So off we go and one thousand transactions later prices across the board are higher. But thank the Fed affordability has increased so no big deal yet...but wait... interest rates apply to nearly everyone (ex credit rating etc) so affordability has increased across the board SIMUTANEOUSLY delivering a kind of exogenous demand shock at the margin where it counts.



This greater affordability











awed Mortgage innovations have people to buy more house than they would otherwise (though I will concede that "more" house may solely be to buy the inflated cost of a house they would have purchased more cheaply otherwise).


Housing expenditures increase at the expense of other consumption
The percent of homeowners has increase dramatically over the last few year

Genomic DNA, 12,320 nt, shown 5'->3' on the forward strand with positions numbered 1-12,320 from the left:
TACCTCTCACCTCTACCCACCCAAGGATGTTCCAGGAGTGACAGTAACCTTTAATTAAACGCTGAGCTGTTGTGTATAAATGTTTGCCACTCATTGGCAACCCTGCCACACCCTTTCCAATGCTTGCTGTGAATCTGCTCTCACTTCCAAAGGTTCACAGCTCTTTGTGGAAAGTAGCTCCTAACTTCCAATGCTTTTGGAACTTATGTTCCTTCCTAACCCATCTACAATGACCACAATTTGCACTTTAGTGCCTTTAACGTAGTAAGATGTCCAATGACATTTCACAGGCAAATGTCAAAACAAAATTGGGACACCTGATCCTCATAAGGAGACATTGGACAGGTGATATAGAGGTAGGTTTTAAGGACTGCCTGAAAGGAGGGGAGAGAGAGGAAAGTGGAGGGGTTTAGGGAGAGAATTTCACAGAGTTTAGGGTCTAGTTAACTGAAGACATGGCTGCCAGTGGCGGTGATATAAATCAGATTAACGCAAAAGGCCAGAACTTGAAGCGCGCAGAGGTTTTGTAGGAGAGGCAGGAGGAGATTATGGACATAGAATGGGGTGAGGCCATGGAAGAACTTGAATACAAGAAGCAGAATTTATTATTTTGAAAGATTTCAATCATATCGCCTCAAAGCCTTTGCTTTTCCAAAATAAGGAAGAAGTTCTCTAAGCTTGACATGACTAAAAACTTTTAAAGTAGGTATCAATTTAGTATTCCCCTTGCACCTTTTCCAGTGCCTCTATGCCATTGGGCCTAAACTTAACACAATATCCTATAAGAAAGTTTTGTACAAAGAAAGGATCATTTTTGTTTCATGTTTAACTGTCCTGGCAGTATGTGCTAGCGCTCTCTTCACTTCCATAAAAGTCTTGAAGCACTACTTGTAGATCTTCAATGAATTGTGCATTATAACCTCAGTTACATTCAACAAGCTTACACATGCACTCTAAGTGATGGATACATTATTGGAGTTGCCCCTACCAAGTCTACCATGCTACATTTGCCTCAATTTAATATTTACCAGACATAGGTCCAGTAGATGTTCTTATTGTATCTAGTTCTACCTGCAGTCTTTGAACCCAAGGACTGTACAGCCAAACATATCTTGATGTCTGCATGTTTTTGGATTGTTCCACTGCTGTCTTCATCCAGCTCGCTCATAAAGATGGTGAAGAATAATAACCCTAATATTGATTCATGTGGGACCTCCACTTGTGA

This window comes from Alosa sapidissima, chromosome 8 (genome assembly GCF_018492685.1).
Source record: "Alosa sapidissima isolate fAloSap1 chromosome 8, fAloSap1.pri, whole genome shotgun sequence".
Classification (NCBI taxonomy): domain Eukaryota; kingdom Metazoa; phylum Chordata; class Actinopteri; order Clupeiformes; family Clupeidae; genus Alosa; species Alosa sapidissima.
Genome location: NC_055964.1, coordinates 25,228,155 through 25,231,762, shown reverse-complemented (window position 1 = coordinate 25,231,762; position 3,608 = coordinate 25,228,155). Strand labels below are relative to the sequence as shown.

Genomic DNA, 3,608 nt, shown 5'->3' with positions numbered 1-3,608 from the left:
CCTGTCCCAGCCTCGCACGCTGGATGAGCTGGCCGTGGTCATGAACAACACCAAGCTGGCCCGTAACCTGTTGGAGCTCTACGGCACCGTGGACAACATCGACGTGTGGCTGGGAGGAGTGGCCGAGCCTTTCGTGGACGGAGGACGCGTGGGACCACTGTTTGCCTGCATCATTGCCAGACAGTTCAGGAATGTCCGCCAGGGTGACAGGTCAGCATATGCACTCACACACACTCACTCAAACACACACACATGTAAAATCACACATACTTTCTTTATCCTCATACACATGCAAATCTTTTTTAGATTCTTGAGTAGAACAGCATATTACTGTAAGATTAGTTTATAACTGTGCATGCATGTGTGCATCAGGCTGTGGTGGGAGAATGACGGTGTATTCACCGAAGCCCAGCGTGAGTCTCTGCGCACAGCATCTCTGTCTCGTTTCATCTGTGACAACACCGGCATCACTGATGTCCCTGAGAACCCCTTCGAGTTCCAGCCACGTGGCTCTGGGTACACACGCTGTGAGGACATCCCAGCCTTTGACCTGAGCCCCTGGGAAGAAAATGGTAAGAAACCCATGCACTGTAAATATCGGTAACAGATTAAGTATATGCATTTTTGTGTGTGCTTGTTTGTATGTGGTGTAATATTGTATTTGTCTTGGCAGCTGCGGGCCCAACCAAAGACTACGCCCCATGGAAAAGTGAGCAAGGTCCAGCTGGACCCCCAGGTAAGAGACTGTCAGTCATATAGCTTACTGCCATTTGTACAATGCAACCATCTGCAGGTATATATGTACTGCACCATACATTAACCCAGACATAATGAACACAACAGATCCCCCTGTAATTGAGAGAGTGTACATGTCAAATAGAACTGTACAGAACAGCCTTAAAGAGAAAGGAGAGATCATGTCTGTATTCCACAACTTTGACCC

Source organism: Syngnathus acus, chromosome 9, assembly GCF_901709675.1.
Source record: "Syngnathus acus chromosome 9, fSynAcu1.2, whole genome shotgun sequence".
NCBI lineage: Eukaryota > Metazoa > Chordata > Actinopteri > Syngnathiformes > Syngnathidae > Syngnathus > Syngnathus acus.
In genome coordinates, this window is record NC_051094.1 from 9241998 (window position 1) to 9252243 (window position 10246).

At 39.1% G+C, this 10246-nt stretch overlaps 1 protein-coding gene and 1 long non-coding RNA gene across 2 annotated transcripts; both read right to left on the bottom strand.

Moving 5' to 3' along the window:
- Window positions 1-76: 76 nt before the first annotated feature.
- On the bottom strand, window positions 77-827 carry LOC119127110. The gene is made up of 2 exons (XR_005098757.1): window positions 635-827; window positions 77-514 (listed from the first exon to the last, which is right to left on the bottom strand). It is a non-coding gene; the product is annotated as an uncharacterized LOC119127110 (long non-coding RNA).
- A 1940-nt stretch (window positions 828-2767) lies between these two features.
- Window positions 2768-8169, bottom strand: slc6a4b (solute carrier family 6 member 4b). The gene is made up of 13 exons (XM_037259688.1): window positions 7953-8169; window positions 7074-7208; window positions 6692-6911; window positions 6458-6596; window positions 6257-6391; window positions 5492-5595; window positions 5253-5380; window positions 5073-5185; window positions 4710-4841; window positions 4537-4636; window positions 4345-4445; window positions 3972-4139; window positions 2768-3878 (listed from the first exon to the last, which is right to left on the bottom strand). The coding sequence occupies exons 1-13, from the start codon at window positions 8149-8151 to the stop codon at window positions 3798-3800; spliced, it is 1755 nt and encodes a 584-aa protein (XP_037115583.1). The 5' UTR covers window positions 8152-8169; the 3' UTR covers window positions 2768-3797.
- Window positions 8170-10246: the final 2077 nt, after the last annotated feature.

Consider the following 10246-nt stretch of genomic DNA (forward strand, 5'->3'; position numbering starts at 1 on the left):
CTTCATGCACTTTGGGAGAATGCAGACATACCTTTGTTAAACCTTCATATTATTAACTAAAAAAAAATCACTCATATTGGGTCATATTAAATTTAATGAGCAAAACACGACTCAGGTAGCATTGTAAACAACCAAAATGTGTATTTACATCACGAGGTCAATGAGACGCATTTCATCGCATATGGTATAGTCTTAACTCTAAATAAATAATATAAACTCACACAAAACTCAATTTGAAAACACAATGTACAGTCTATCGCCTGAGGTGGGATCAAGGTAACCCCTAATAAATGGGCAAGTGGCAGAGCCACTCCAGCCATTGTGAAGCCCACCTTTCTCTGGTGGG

Anonymous said...

Now "more house" has been being delivered to the market through renovations, rebuilds, improvements etc. to existing (depreciating) stock and through innovation (or not) in design, materials etc. in new builds... all along (and one would think as in any industry that productivity and technological innovation would be delivering "more house" for the money all the time) but with the demand shock and prices for the same stock rising you would theoretically be getting less house for your (hard earned) money (mmmm maybe that's where the mysterious increase in "utility" comes from ((I thought those always came with bills!!)).

But of course the market responds. How? Improvements to existing stock (now supposedly) at a higher value are justified and what self- respecting householder has not been dying to spruce up their depreciating asset especially when the Joneses got a brand new kitchen/garage/landscaping?

Anonymous said...

So now the existing stock begins t justify some of the price increase and tack on a bit more.